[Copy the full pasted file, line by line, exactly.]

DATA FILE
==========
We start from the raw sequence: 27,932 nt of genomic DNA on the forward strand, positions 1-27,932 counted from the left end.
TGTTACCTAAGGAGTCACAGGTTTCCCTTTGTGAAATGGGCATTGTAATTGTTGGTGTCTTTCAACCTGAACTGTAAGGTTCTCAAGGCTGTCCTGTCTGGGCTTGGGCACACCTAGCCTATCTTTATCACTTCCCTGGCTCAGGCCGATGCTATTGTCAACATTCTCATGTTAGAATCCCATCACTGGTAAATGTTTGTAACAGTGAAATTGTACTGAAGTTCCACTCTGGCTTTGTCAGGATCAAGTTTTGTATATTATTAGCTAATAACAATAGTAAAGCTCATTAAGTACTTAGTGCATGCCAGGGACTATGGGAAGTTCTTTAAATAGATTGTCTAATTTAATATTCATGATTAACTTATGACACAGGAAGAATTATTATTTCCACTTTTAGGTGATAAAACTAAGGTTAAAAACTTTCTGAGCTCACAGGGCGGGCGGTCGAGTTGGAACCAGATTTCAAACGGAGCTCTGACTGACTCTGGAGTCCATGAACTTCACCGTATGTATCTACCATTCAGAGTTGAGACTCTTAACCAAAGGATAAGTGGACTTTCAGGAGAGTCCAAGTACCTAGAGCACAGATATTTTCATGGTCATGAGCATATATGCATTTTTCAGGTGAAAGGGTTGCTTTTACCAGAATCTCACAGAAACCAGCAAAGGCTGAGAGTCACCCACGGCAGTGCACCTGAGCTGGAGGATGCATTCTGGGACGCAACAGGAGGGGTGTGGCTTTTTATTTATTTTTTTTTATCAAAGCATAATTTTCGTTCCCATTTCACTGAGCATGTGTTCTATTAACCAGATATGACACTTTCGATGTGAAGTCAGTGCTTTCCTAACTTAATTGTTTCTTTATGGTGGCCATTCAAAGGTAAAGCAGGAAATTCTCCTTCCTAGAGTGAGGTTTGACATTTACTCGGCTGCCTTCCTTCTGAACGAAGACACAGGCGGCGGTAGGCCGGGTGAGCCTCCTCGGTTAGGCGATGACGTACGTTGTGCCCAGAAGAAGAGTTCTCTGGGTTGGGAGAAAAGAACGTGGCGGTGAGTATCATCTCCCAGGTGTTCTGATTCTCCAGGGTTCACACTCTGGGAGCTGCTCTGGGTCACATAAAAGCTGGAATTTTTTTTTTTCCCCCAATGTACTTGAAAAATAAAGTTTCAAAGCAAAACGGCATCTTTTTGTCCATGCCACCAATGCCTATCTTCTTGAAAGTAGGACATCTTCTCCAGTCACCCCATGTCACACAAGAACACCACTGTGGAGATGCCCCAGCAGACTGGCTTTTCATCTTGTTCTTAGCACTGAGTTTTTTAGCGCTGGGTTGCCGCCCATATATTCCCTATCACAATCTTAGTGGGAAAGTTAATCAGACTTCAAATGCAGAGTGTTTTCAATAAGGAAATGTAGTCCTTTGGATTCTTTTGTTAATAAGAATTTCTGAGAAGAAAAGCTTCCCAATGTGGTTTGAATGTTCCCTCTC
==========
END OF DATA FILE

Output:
We start from the raw sequence: 27,932 nt of genomic DNA on the forward strand, positions 1-27,932 counted from the left end.
TGTTACCTAAGGAGTCACAGGTTTCCCTTTGTGAAATGGGCATTGTAATTGTTGGTGTCTTTCAACCTGAACTGTAAGGTTCTCAAGGCTGTCCTGTCTGGGCTTGGGCACACCTAGCCTATCTTTATCACTTCCCTGGCTCAGGCCGATGCTATTGTCAACATTCTCATGTTAGAATCCCATCACTGGTAAATGTTTGTAACAGTGAAATTGTACTGAAGTTCCACTCTGGCTTTGTCAGGATCAAGTTTTGTATATTATTAGCTAATAACAATAGTAAAGCTCATTAAGTACTTAGTGCATGCCAGGGACTATGGGAAGTTCTTTAAATAGATTGTCTAATTTAATATTCATGATTAACTTATGACACAGGAAGAATTATTATTTCCACTTTTAGGTGATAAAACTAAGGTTAAAAACTTTCTGAGCTCACAGGGCGGGCGGTCGAGTTGGAACCAGATTTCAAACGGAGCTCTGACTGACTCTGGAGTCCATGAACTTCACCGTATGTATCTACCATTCAGAGTTGAGACTCTTAACCAAAGGATAAGTGGACTTTCAGGAGAGTCCAAGTACCTAGAGCACAGATATTTTCATGGTCATGAGCATATATGCATTTTTCAGGTGAAAGGGTTGCTTTTACCAGAATCTCACAGAAACCAGCAAAGGCTGAGAGTCACCCACGGCAGTGCACCTGAGCTGGAGGATGCATTCTGGGACGCAACAGGAGGGGTGTGGCTTTTTATTTATTTTTTTTTATCAAAGCATAATTTTCGTTCCCATTTCACTGAGCATGTGTTCTATTAACCAGATATGACACTTTCGATGTGAAGTCAGTGCTTTCCTAACTTAATTGTTTCTTTATGGTGGCCATTCAAAGGTAAAGCAGGAAATTCTCCTTCCTAGAGTGAGGTTTGACATTTACTCGGCTGCCTTCCTTCTGAACGAAGACACAGGCGGCGGTAGGCCGGGTGAGCCTCCTCGGTTAGGCGATGACGTACGTTGTGCCCAGAAGAAGAGTTCTCTGGGTTGGGAGAAAAGAACGTGGCGGTGAGTATCATCTCCCAGGTGTTCTGATTCTCCAGGGTTCACACTCTGGGAGCTGCTCTGGGTCACATAAAAGCTGGAATTTTTTTTTTTCCCCCAATGTACTTGAAAAATAAAGTTTCAAAGCAAAACGGCATCTTTTTGTCCATGCCACCAATGCCTATCTTCTTGAAAGTAGGACATCTTCTCCAGTCACCCCATGTCACACAAGAACACCACTGTGGAGATGCCCCAGCAGACTGGCTTTTCATCTTGTTCTTAGCACTGAGTTTTTTAGCGCTGGGTTGCCGCCCATATATTCCCTATCACAATCTTAGTGGGAAAGTTAATCAGACTTCAAATGCAGAGTGTTTTCAATAAGGAAATGTAGTCCTTTGGATTCTTTTGTTAATAAGAATTTCTGAGAAGAAAAGCTTCCCAATGTGGTTTGAATGTTCCCTCTC